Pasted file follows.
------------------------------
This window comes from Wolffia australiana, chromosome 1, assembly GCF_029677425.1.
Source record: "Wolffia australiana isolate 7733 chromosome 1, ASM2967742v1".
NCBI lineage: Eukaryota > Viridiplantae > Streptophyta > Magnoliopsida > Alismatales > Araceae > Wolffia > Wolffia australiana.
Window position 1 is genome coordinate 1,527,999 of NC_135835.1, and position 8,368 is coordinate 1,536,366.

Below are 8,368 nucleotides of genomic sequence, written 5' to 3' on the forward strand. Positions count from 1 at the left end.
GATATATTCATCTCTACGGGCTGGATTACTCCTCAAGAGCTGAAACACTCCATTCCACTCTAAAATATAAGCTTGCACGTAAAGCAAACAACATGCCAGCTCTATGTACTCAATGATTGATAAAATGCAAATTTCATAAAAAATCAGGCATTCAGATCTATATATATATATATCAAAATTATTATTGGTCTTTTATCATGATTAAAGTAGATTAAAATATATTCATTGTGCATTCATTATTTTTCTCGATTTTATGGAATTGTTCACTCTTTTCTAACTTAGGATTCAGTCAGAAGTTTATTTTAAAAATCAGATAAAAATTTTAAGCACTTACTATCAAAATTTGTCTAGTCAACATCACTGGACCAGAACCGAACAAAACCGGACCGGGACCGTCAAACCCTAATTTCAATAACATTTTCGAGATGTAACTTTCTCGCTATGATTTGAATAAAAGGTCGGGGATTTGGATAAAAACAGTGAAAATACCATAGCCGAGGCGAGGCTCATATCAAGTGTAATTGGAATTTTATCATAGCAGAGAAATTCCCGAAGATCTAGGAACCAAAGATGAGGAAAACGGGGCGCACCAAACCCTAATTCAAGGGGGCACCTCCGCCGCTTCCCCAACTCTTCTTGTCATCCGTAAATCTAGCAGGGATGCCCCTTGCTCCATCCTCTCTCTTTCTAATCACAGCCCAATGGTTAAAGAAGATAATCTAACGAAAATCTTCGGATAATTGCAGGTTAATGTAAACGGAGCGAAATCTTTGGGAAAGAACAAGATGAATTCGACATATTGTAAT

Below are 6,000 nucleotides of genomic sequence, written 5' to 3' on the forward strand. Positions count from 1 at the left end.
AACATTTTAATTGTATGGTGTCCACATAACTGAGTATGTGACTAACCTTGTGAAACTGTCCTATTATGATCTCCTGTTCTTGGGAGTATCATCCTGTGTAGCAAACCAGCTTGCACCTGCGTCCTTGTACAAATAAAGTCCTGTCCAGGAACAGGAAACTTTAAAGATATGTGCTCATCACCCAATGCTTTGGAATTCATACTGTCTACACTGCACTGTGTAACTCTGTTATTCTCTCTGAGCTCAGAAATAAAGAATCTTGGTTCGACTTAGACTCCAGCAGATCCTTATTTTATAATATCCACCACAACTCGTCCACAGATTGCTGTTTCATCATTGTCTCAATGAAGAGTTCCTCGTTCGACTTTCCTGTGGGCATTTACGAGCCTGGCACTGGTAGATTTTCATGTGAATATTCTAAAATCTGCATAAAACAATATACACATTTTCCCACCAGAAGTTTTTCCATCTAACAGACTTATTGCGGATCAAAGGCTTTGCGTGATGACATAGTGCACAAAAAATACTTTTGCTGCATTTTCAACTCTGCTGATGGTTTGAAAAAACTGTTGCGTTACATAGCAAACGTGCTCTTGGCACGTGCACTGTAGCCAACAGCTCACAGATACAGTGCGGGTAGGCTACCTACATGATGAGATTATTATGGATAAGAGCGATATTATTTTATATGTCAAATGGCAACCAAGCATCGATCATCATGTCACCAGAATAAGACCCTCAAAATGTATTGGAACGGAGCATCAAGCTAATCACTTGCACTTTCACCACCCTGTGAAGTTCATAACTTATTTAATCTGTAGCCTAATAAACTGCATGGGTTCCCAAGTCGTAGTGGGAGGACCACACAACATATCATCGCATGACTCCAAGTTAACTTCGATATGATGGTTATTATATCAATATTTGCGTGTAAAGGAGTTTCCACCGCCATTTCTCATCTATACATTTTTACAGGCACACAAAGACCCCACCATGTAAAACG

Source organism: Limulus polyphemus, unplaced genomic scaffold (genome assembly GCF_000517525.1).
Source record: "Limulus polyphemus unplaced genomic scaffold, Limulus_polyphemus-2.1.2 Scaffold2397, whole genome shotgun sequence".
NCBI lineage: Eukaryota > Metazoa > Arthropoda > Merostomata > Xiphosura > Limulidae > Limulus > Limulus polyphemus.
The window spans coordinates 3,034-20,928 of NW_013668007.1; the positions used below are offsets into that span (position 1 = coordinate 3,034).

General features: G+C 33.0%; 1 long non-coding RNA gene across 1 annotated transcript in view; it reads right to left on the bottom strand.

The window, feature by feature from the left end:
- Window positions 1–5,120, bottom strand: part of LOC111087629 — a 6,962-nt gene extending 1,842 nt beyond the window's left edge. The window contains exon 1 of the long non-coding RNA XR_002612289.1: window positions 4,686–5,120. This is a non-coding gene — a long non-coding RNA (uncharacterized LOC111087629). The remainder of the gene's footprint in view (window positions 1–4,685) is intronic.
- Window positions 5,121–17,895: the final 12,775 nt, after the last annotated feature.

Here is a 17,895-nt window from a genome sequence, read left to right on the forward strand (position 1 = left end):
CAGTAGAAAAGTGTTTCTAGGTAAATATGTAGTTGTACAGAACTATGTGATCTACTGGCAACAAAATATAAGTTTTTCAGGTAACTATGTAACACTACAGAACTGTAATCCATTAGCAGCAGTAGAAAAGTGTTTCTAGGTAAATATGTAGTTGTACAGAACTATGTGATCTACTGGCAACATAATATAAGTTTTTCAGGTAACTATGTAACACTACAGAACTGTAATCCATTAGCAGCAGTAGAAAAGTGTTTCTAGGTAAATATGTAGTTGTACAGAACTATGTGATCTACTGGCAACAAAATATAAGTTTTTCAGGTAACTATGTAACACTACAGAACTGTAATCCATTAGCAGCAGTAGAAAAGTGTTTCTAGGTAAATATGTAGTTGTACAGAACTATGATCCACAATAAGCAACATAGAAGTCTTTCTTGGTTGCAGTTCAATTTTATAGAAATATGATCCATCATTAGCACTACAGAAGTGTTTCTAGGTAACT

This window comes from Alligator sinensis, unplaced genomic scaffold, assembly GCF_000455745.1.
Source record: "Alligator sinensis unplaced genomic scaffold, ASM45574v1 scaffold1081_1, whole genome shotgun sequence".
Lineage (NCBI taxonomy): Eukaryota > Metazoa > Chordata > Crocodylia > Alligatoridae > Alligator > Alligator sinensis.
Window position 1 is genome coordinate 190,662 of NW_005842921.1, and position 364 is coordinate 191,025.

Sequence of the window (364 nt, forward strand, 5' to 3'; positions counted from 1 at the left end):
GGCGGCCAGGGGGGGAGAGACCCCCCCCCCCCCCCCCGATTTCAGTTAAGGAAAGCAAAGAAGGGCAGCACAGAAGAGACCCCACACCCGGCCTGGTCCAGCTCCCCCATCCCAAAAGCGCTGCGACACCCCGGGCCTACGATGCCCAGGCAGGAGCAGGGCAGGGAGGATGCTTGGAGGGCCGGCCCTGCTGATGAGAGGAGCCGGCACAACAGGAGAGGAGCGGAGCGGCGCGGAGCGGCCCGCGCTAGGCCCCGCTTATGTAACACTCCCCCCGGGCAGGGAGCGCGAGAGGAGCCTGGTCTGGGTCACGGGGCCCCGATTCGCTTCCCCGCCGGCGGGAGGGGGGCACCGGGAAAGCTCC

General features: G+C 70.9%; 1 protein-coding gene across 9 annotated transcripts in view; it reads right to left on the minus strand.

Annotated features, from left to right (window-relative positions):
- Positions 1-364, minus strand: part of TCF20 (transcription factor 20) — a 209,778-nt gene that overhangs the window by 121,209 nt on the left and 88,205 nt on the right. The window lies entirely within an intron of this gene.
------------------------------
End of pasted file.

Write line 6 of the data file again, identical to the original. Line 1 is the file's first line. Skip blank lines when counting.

GATATATTCATCTCTACGGGCTGGATTACTCCTCAAGAGCTGAAACACTCCATTCCACTCTAAAATATAAGCTTGCACGTAAAGCAAACAACATGCCAGCTCTATGTACTCAATGATTGATAAAATGCAAATTTCATAAAAAATCAGGCATTCAGATCTATATATATATATATCAAAATTATTATTGGTCTTTTATCATGATTAAAGTAGATTAAAATATATTCATTGTGCATTCATTATTTTTCTCGATTTTATGGAATTGTTCACTCTTTTCTAACTTAGGATTCAGTCAGAAGTTTATTTTAAAAATCAGATAAAAATTTTAAGCACTTACTATCAAAATTTGTCTAGTCAACATCACTGGACCAGAACCGAACAAAACCGGACCGGGACCGTCAAACCCTAATTTCAATAACATTTTCGAGATGTAACTTTCTCGCTATGATTTGAATAAAAGGTCGGGGATTTGGATAAAAACAGTGAAAATACCATAGCCGAGGCGAGGCTCATATCAAGTGTAATTGGAATTTTATCATAGCAGAGAAATTCCCGAAGATCTAGGAACCAAAGATGAGGAAAACGGGGCGCACCAAACCCTAATTCAAGGGGGCACCTCCGCCGCTTCCCCAACTCTTCTTGTCATCCGTAAATCTAGCAGGGATGCCCCTTGCTCCATCCTCTCTCTTTCTAATCACAGCCCAATGGTTAAAGAAGATAATCTAACGAAAATCTTCGGATAATTGCAGGTTAATGTAAACGGAGCGAAATCTTTGGGAAAGAACAAGATGAATTCGACATATTGTAAT